Happy Spring!

Story Behind the Holiday – St. Patrick’s Day

Who was Saint Patrick?

Why is it that the we all become so suddenly Irish in March? Green apparel, shamrocks, minty shakes and treats, the flag of Ireland … all of it bombards us well before the month begins, advancing on us ahead of the feast day for a saint the many don’t know outside of the festive parades, corned beef and cabbage, and hullabaloo. As we did for Saint Valentine and his feast day, we decided to do some research into the man behind the holiday. Click on the images to read some fascinating info and gain some new insights into St. Patrick! And don’t forget to check out the blog below!

We’re not opposed to celebrating the secular aspect of holidays, 
but it’s important to know what, who, and why you’re celebrating!

Mental Wellness Matters Just as Much as Physical and Social Wellness

Mental Health is all too often overlooked when we, as a society, talk about wellness. Though we’re making tremendous strides in removing the stigma surrounding mental illness, we have a long road ahead of us. Part of that road includes being courageous enough to share our stories, to open ourselves up to genuinely hearing our friends, neighbors, coworkers, and loved ones when they try to speak out, or when they’re dropping hints that they’re struggling and needing help. The Moreau Community Center doesn’t only care about keeping people fed, or providing them with the building blocks and resources to build stronger healthier lives, we care about breaking down the stigma surrounding mental illness – it is, after all, a major factor in overall wellness, which is what we want to help improve in our communities. Check out the article below, and remember, if we’re here for you. If you need help trying to get on the path toward strong mental health, we can help connect you the resources that you’ll need to succeed.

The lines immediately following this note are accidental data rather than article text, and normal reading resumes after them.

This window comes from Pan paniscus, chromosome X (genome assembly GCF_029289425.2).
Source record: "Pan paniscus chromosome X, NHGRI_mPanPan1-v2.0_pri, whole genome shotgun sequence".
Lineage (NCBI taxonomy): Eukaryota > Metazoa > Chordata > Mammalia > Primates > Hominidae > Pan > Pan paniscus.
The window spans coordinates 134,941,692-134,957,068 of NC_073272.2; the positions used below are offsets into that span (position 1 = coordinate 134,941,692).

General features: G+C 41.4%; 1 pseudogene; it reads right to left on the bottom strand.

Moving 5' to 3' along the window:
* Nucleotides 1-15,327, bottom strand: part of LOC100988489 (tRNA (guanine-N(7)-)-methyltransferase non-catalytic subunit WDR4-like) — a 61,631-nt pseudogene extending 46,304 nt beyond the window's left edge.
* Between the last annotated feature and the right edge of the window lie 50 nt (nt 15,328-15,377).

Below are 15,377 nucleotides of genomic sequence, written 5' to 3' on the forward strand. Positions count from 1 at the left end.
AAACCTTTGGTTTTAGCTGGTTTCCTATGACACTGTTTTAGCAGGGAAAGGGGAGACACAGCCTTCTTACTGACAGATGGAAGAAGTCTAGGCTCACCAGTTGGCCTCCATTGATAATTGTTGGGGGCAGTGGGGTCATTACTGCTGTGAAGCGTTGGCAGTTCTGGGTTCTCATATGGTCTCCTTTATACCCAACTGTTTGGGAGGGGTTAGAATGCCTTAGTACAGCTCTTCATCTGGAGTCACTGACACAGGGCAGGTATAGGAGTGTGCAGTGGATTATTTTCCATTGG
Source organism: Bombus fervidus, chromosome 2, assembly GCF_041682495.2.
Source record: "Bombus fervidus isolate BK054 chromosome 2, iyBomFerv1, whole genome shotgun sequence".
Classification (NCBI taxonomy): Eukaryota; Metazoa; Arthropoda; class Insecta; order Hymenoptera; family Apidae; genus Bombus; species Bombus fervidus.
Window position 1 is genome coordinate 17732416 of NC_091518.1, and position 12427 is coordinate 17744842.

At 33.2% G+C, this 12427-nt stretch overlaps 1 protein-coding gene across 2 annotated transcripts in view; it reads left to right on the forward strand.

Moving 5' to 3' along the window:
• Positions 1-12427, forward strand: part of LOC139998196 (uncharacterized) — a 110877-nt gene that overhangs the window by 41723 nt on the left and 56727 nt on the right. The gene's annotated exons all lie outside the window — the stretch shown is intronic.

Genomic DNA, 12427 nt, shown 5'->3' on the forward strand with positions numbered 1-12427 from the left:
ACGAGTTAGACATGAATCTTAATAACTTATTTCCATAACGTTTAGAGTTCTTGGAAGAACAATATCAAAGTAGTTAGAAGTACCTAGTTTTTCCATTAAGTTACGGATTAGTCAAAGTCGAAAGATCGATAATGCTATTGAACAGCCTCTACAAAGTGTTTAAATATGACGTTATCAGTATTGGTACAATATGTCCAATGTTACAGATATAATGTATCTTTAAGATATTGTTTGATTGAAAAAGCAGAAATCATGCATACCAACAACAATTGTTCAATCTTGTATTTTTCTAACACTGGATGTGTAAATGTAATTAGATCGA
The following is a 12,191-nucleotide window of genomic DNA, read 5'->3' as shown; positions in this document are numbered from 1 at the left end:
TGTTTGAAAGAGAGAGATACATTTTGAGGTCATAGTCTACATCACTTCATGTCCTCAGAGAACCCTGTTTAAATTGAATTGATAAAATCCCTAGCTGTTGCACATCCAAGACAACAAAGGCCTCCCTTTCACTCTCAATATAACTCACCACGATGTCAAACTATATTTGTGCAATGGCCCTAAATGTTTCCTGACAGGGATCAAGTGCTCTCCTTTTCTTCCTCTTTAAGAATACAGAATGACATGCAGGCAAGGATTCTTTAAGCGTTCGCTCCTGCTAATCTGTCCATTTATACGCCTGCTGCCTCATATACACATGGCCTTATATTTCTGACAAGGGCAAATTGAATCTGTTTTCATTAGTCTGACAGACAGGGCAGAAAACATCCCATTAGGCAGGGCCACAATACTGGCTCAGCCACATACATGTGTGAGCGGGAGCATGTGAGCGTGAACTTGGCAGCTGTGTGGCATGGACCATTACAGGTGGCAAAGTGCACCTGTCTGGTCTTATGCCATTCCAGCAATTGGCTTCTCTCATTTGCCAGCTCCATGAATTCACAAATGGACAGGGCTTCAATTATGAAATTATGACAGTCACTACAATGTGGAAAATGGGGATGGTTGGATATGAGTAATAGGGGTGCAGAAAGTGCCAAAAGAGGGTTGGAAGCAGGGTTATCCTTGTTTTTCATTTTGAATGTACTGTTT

Tax Season Stress

Tax season is a stressful time of the year for many of us. Stack the longest government shutdown in U.S. history on top of that, with over-worked and non-paid IRS employees, new tax law and code, and the general frustration of the times, it can be downright frightening and confusing. The Moreau Community Center stands ready to help alleviate some of that stress for you, and here’s how:

VITA tax preparation: Tax preparation assistance, provided by trained Center employees, is available by appointment at the Center for households making $50,000 a year or less.  To schedule your appointment, call 518-792-6007 and dial extension 23 for Sarah, extension 10 for Donna, or extension 12 for Rosemary.

AARP tax preparation: Tax preparation assistance, provided by AARP trained professionals, is available by appointment to anyone over age 60.
To schedule your appointment, call Jeanne at 518-792-6007, ext. 13.

There are no residency restrictions to these programs! You do not have to live in South Glens Falls, Moreau, or the school district. So, please, let us help you! Call today!